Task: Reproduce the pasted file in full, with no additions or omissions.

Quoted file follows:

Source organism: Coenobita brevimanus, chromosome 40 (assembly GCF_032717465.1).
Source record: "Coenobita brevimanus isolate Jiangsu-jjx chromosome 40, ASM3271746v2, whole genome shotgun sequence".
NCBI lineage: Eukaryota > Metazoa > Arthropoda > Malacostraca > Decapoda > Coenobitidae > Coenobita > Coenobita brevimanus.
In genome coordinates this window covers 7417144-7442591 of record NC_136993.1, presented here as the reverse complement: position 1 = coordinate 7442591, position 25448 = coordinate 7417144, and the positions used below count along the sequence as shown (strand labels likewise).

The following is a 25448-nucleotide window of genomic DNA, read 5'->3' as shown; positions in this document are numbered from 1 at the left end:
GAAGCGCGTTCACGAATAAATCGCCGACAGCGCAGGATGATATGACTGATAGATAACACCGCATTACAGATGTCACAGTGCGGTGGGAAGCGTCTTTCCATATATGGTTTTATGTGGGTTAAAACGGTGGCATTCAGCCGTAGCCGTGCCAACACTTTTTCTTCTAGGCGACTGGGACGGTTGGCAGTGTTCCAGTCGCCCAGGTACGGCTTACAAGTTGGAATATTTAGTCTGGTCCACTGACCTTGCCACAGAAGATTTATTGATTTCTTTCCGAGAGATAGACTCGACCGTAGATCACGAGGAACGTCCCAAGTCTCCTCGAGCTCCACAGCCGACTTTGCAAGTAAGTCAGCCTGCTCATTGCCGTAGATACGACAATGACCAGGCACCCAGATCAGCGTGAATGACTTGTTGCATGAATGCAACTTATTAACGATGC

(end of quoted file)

Source organism: Coenobita brevimanus, chromosome 40 (assembly GCF_032717465.1).
Source record: "Coenobita brevimanus isolate Jiangsu-jjx chromosome 40, ASM3271746v2, whole genome shotgun sequence".
NCBI lineage: Eukaryota > Metazoa > Arthropoda > Malacostraca > Decapoda > Coenobitidae > Coenobita > Coenobita brevimanus.
In genome coordinates this window covers 7417144-7442591 of record NC_136993.1, presented here as the reverse complement: position 1 = coordinate 7442591, position 25448 = coordinate 7417144, and the positions used below count along the sequence as shown (strand labels likewise).

The following is a 25448-nucleotide window of genomic DNA, read 5'->3' as shown; positions in this document are numbered from 1 at the left end:
GAAGCGCGTTCACGAATAAATCGCCGACAGCGCAGGATGATATGACTGATAGATAACACCGCATTACAGATGTCACAGTGCGGTGGGAAGCGTCTTTCCATATATGGTTTTATGTGGGTTAAAACGGTGGCATTCAGCCGTAGCCGTGCCAACACTTTTTCTTCTAGGCGACTGGGACGGTTGGCAGTGTTCCAGTCGCCCAGGTACGGCTTACAAGTTGGAATATTTAGTCTGGTCCACTGACCTTGCCACAGAAGATTTATTGATTTCTTTCCGAGAGATAGACTCGACCGTAGATCACGAGGAACGTCCCAAGTCTCCTCGAGCTCCACAGCCGACTTTGCAAGTAAGTCAGCCTGCTCATTGCCGTAGATACGACAATGACCAGGCACCCAGATCAGCGTGAATGACTTGTTGCATGAATGCAACTTATTAACGATGC